I must begin this post with a round of apologies to all my stalwart readers – I have been missing for some time, ’tis true. Any who know me, however, will know that I have hardly been sitting idle. On the contrary; I had some fun early in May when my friend from South Africa was in town and staying with me between the 3rd and the 16th. We dated while she lived here between 1999 & 2000. I was just a boy of 16, but, to this day, I’ve yet to find anyone who can make me feel emotion across the spectrum, from the deepest love I’ve ever known to the most vociferous rage I’ve ever felt. Call me a hopeless romantic, but I think that measure, from one end to the other can be viewed as precisely how much I love this girl. It was an interesting 13 days. I more or less relived some of my favourite parts of my life thus far. But, on the 13th day, she left as planned and returned home. There is some chance she may be reading this, and if that is the case, I only have words of thanks to her for bringing some enjoyment back into my life, but not letting me get too carried away.
Since her departure, I’ve been hard at work taking care of ME (yup, that ‘ol story of me & my MS!). This time, though, some arguably interesting things have come to light. Any who follow my blog have heard me voice complaints about my symptomatic nemesis: the cerebellar tremor. It’s my nemesis for more than one reason – response to medications is sporadic, at best. More often, response to medication is nonexistent. It’s the symptom that I can’t disguise, no matter how hard I try. It’s with me, always. And so, being me, I have been focusing my efforts on finding some way to to treat this untreatable symptom. My research led me to read on and on about a treatment referred to as DBS – deep brain stimulation. And so, last week, I met with a neurosurgeon to discuss my viability as a candidate for such a procedure. And wouldn’t you know it…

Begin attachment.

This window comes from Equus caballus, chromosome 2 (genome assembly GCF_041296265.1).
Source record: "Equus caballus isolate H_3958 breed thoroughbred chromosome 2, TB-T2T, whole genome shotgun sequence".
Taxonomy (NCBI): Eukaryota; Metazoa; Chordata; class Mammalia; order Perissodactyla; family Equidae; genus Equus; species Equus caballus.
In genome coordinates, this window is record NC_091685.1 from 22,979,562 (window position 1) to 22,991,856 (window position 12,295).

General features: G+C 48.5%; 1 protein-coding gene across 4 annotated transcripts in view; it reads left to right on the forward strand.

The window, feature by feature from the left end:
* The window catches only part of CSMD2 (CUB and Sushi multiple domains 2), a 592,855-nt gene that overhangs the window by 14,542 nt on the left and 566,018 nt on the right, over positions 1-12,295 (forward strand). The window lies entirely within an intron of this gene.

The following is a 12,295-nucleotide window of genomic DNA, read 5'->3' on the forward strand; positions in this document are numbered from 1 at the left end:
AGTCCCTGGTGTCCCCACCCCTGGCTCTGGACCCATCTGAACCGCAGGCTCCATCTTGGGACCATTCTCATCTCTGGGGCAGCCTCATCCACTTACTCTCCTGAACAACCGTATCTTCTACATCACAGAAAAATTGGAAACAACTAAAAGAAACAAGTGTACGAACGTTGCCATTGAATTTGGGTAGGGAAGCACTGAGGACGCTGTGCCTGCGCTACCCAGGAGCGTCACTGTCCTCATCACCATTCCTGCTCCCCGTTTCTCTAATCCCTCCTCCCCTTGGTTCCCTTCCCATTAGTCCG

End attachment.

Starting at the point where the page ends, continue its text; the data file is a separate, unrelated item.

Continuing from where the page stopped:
Chemo and DBS do not mix. As a matter of fact, the neurosurgeon told me I would need “normal” hematological results for a solid month before they would even consider performing surgery. What this would entail is me stopping chemo for a period of no less than two months, and being monitored closely the following month to see if my leukocytes (white blood cells, or WCB’s) and my erythrocytes (red blood cells, or RBCs) show up with normal counts.
Can I afford to stop treatment for two months? I don’t know. What I do know, however, is that the thought of getting any worse than I am right now scares the living shit out of me. Enough so that, at this point in my disease, I’m not willing to take that risk.
All this blows my other option for treatment out of the water as well – some of you may have read of Gilenya, a once daily oral medication now on the market and approved by health Canada for MS… but only indicated for relapsing remitting MS. But my nemesis… it was my newest symptom, making its appearance in September 2010 (or thereabouts, I’m not quite sure exactly when it was), has not gone away, and only continues to worsen with time. What does that mean? Have I moved into a progressive stage in my disease? Should my diagnosis be changed from RRMS to SPMS (secondary progressive MS, for all you jargon haters)? That may wind up doing even more damage; most new medications are indicated for relapsing remitting, and aren’t really tested through randomized, controlled, blinded trials with people who are in a more progressive stage of the disease.
Awesome. And the disease has been so cooperative lately… I should’ve known it was going to throw me for a loop sooner rather than later. Such, as they say, is life. Mine just happens to be different. I’m not able to qualify it by calling it better or worse than anyone else’s, but anyone can see, clear as day, that it most certainly is different.
So no, this chapter of my life is simply being put on hold for the moment, and I am simply going to stay the course, wade through this chemotherapy and all the fun that comes with it. The saving grace of the last two months has been this: one of the nurses at the MS clinic approached me and told me about a group that she has started. A group of young people (aged 21 to 35), English speaking Montrealers suffering from MS. I think joining a group such as this would be good for me. Getting me out of my house, away from the front of this computer screen, and actually interacting with other human beings suffering through the same quagmire that I am… perhaps I can even be of help to someone, anyone.
As always, here’s hoping. I know my hopes are still sky high.